Get Access to Print and Digital for $23.99 per year.
Subscribe for Full Access
[Weekly Review]

Weekly Review


Russia warned that the United States was reverting to Cold War rhetoric after Defense Secretary Donald Rumsfeld denounced Russia as an “active proliferator” of dangerous technology. “They are part of the problem,” he said, defending President George W. Bush’s plans, over Russia’s objections, to deploy an anti-missile system. “Why they would be actively proliferating and then complaining when the United States wants to defend itself against the fruit of those proliferation activities it seems to me is misplaced.” It was “foreign-policy week” at the White House: President Bush went down to Mexico for a visit, personally authorized what he called a “routine” bombing of five Iraqi anti-aircraft sites, and appointed John D. Negroponte to be his ambassador to the United Nations. Negroponte was ambassador to Honduras in the early 1980s, where he helped orchestrate Ronald Reagan’s covert war against Nicaragua. Russia’s Federal Security Service, the heir to the KGB, said it would once again investigate anonymous accusations against Russian citizens, a practice banned by Mikhail Gorbachev in 1988. DARE, the anti-drug organization, admitted that its program does not work. School officials in Virginia Beach were paying students to turn in their classmates for drug offenses. A Virginia state senator complained that “spineless pinkos” in the House of Delegates education committee were ruining his efforts to require that public school children recite the pledge of allegiance every morning. Virginia’s legislature apologized for the state’s eugenics policies, including the sterilization of 7,450 people; the eugenics law, passed in 1924, was repealed in 1979. People for the Ethical Treatment of Animals somehow managed to leave a voice-mail message from Jack Lemmon in 18,000 Environmental Protection Agency telephone mailboxes; Lemmon complained about the EPA’s chemical-toxicity tests, which are conducted on cute, furry little animals.

France said it would kill 10,000 head of cattle a week in an attempt to raise beef prices, which have been depressed by the mad cow panic. Scientists announced that they had sequenced a mouse genome. The Human Genome Project announced that there are only 27,000 to 40,000 human genes, not 100,000 as had been previously thought, 223 of which were acquired directly from bacteria. The European Parliament approved strict rules on genetically modified organisms. The Kansas state board of educationvoted to restore the teaching of evolution in the public schools. Hindu extremists ran amok in India to protest Valentine’s Day, which they said undermines Indian culture. New York mayor Rudolph Giuliani was upset about a picture in the Brooklyn Museum of Art and was threatening to set up a decency panel to police the city’s museums. Prime Minister Hun Sen of Cambodia demanded that sexy women be banished from Cambodian television. An admitted virgin who rarely watches R-rated movies was named Utah’s new “pornography czar.” Czech officials arrested a Slovakian man who was attempting to smuggle 1,400 pairs of women’s panties into the country. Proctor & Gamble filed patent applications for panty liners that will be able to tell when a woman is pregnant or about to ovulate or when she has infections such as chlamydia, thrush, or HIV. A Massachusetts man was arrested for using a hidden camera to film up a woman’s skirt on a crowded commuter train while watching the action on his laptop.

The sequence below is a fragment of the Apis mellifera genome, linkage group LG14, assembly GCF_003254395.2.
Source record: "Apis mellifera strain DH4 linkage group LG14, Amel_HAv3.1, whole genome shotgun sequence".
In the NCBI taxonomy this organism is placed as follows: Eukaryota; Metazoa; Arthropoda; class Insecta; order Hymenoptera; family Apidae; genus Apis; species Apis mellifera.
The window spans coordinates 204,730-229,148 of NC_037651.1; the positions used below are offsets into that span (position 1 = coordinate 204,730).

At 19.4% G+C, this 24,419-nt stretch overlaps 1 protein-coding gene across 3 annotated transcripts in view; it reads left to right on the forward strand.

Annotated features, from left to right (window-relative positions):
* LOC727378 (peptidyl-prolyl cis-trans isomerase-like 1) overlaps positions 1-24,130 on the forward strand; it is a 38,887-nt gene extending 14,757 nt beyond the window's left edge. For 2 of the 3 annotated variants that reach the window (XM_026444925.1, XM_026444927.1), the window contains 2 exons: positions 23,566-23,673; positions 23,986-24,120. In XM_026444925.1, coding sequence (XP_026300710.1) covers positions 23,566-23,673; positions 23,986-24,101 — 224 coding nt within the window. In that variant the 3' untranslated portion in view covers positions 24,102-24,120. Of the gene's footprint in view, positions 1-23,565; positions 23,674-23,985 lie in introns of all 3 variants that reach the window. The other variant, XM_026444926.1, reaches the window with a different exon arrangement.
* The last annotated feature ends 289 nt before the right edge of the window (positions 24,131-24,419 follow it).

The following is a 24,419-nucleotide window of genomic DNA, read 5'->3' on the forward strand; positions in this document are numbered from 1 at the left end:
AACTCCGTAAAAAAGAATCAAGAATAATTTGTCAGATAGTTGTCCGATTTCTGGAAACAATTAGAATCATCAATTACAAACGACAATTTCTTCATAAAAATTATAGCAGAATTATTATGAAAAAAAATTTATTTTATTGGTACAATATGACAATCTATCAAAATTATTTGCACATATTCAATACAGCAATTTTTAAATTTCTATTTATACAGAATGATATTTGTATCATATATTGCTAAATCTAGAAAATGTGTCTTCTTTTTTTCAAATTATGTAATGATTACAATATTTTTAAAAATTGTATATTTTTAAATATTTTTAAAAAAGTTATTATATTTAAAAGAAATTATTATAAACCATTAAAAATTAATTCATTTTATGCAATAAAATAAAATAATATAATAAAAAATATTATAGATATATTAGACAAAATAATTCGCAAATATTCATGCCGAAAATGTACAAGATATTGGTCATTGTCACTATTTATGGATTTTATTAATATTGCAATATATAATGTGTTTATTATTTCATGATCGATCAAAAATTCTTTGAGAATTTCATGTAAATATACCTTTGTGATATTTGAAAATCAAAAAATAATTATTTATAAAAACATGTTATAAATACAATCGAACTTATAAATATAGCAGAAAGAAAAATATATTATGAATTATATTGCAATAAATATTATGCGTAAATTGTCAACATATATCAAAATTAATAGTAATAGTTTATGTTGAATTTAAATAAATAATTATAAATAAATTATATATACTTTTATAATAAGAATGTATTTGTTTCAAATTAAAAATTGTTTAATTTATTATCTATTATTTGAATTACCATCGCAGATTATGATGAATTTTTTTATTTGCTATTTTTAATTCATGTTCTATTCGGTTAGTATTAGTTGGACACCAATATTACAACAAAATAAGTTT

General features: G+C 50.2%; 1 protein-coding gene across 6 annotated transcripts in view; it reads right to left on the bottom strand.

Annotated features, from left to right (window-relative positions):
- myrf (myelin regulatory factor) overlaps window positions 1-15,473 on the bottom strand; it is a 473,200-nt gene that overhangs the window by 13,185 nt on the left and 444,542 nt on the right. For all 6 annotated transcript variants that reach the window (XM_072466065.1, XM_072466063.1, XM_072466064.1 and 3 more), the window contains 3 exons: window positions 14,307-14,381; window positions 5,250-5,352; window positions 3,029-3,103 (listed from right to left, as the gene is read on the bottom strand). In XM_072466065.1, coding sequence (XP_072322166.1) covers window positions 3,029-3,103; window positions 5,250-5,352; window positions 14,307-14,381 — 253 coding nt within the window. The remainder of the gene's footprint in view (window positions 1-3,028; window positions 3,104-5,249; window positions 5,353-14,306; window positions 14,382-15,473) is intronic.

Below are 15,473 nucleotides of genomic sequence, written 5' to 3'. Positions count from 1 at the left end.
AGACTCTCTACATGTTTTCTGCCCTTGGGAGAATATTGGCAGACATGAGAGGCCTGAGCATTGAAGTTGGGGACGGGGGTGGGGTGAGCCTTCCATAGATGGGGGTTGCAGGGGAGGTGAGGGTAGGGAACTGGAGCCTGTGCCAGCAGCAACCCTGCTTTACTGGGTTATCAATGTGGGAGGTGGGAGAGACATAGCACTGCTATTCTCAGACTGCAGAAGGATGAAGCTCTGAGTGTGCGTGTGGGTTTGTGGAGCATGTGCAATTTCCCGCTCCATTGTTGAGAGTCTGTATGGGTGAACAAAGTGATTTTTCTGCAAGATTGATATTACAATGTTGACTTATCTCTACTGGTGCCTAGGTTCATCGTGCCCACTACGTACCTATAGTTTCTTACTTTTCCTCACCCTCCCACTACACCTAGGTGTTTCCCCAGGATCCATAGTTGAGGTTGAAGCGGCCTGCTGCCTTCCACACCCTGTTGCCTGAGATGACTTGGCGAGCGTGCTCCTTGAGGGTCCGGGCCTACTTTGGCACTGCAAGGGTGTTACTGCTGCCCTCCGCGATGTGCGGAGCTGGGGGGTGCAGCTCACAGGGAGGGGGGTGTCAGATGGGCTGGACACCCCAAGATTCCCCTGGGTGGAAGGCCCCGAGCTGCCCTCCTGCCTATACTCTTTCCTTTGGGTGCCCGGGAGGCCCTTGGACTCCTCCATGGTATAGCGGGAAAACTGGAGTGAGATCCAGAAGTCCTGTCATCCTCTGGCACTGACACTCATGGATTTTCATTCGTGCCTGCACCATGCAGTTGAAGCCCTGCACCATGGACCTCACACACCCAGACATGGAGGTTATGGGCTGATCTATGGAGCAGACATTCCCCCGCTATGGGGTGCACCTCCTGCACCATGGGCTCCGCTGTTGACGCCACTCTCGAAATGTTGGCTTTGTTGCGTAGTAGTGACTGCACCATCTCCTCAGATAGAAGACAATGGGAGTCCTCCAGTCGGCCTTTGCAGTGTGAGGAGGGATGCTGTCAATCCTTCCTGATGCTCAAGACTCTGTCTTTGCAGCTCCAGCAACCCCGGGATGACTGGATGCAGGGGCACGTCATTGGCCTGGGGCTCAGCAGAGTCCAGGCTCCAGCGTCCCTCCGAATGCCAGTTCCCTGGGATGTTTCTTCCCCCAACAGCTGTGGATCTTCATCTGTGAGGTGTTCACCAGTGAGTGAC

A criminal investigation into the pardon of Marc Rich was opened; former president Bill Clinton expressed confusion over the hubbub and said that he pardoned Rich because Israeli prime minister Ehud Barak asked him to. Republican governors such as Tommy Thompson and Christie Whitman, both of whom are now Bush cabinet members, were embarrassed by revelations that they, too, had made a number of apparently corrupt pardons. A Palestiniansecurity officer was sentenced to die for collaborating with the occupying Israeli security forces. Israelassassinated a Palestiniansecurity official; Prime Minister Ehud Barak congratulated the army on a job well done. A Palestinianbus driver ran down a crowd of Israelis at a bus stop, killing eight. Islamic rebels in Algeria murdered three men, twelve women, and twelve children in their homes; a new book published in France claims that similar attacks have been carried out by soldiers disguised as rebels. The author, Habib Souaidia, says that he took part in such massacres when he was an officer in the Algerian army. India’s minister of external affairs visited Burma and inaugurated the Myanmar-India Friendship Center for Remote Sensing and Data Processing. NASA landed a spaceship on an asteroid. An Austrian scientist found in a recent study that women typically begin encounters with strange men by emitting positive courtship signals such as head-tossing, hair-flipping, and fiddling with their clothes, though they are often unaware of doing so. San Francisco announced that it would pay for the sex-change operations of municipal employees.A lawyer defending three Serbs on trial at the Hague for sexual slavery argued that “rape in itself is not an act that inflicts severe bodily pain.” Theodore J. Kaczynski, the Unabomber, failed to win a new trial. Psychologists at the University of California revealed that Samson, the Biblical hero, suffered from antisocial personality disorder.

More from

| View All Issues |

November 2008

“An unexpectedly excellent magazine that stands out amid a homogenized media landscape.” —the New York Times
Subscribe now